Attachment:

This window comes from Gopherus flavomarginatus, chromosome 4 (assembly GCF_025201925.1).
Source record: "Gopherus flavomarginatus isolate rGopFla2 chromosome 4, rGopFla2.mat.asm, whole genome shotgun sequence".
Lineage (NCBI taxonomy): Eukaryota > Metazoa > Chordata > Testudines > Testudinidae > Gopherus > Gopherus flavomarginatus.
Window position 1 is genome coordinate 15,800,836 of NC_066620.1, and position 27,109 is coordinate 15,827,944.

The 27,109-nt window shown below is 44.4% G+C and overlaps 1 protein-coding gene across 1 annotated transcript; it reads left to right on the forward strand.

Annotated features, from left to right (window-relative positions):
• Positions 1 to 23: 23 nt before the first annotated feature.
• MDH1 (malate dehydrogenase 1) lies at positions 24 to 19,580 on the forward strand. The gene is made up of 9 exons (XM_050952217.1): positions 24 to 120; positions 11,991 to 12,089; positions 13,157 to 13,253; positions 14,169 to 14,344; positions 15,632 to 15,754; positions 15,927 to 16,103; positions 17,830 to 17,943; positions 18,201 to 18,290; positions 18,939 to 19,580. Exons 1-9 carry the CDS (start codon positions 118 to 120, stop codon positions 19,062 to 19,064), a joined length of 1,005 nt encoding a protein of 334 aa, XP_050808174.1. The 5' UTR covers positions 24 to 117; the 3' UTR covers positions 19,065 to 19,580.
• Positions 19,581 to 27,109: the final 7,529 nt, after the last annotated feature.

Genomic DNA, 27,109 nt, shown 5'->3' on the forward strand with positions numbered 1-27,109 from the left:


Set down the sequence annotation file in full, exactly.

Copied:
This window comes from Gopherus flavomarginatus, chromosome 4 (assembly GCF_025201925.1).
Source record: "Gopherus flavomarginatus isolate rGopFla2 chromosome 4, rGopFla2.mat.asm, whole genome shotgun sequence".
Lineage (NCBI taxonomy): Eukaryota > Metazoa > Chordata > Testudines > Testudinidae > Gopherus > Gopherus flavomarginatus.
Window position 1 is genome coordinate 15,800,836 of NC_066620.1, and position 27,109 is coordinate 15,827,944.

The 27,109-nt window shown below is 44.4% G+C and overlaps 1 protein-coding gene across 1 annotated transcript; it reads left to right on the forward strand.

Annotated features, from left to right (window-relative positions):
• Positions 1 to 23: 23 nt before the first annotated feature.
• MDH1 (malate dehydrogenase 1) lies at positions 24 to 19,580 on the forward strand. The gene is made up of 9 exons (XM_050952217.1): positions 24 to 120; positions 11,991 to 12,089; positions 13,157 to 13,253; positions 14,169 to 14,344; positions 15,632 to 15,754; positions 15,927 to 16,103; positions 17,830 to 17,943; positions 18,201 to 18,290; positions 18,939 to 19,580. Exons 1-9 carry the CDS (start codon positions 118 to 120, stop codon positions 19,062 to 19,064), a joined length of 1,005 nt encoding a protein of 334 aa, XP_050808174.1. The 5' UTR covers positions 24 to 117; the 3' UTR covers positions 19,065 to 19,580.
• Positions 19,581 to 27,109: the final 7,529 nt, after the last annotated feature.

Genomic DNA, 27,109 nt, shown 5'->3' on the forward strand with positions numbered 1-27,109 from the left: